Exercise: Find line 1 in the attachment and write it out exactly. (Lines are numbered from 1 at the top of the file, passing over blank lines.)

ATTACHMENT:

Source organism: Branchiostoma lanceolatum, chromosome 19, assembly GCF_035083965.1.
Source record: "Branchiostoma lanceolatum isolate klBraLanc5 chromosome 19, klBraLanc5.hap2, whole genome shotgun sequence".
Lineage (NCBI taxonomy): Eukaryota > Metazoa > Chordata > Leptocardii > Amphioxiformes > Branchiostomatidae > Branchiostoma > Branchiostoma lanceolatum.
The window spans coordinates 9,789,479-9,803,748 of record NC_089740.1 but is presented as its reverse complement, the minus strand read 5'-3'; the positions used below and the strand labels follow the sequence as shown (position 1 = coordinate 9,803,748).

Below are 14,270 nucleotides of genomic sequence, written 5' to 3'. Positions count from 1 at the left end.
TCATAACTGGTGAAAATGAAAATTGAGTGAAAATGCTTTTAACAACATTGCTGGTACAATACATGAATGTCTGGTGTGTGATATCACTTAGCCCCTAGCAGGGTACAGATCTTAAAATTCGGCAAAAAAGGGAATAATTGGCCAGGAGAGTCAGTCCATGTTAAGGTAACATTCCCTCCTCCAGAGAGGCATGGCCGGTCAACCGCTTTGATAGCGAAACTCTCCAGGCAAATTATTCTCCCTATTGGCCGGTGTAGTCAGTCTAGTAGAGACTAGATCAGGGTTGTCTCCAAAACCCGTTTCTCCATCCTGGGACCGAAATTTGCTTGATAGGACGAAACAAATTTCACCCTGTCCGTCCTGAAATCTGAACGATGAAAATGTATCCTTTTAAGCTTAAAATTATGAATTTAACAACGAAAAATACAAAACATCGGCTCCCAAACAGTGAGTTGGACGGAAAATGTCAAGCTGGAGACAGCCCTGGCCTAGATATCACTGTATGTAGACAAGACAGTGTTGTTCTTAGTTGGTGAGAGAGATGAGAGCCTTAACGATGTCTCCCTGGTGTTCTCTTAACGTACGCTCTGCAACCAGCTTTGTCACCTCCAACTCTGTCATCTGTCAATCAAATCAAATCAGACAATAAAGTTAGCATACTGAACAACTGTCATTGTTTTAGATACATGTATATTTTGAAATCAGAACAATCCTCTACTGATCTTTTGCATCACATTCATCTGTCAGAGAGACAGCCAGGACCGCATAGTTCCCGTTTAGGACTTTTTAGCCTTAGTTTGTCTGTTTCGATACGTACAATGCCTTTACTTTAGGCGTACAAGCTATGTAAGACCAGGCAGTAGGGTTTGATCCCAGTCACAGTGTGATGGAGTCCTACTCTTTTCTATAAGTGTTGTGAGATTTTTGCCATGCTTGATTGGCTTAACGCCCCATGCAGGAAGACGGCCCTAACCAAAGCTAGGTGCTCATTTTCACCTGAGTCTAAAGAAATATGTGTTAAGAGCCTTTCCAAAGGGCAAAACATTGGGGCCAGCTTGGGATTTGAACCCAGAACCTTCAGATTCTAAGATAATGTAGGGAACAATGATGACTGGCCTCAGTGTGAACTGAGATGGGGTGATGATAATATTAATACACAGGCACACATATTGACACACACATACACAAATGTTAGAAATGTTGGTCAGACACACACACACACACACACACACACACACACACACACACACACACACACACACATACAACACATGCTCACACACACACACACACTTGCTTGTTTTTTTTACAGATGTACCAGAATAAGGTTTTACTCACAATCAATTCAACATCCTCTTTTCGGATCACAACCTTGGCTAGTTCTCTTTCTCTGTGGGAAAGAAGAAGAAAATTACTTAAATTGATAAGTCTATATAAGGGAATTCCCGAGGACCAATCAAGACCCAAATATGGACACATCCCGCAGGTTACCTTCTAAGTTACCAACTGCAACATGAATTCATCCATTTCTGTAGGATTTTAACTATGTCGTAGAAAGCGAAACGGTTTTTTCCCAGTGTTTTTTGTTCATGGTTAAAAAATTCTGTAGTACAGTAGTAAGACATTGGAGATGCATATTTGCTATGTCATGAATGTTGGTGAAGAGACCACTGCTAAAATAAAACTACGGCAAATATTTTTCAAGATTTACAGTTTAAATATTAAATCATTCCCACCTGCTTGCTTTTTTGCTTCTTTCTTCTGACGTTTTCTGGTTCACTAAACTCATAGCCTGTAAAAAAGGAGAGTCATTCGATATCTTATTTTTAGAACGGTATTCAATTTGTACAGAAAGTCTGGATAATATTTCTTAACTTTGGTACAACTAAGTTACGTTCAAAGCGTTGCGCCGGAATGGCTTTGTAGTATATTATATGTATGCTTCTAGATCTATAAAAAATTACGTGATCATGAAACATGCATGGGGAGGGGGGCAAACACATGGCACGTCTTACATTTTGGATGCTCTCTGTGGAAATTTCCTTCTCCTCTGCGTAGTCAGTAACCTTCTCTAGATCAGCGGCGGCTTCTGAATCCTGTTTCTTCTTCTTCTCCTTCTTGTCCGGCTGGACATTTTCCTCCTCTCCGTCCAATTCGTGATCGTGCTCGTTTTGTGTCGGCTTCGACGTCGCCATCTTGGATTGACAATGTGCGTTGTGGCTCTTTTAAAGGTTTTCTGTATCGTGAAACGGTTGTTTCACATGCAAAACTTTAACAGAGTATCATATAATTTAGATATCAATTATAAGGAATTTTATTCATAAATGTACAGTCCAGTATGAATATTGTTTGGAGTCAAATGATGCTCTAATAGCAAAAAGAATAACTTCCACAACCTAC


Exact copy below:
Source organism: Branchiostoma lanceolatum, chromosome 19, assembly GCF_035083965.1.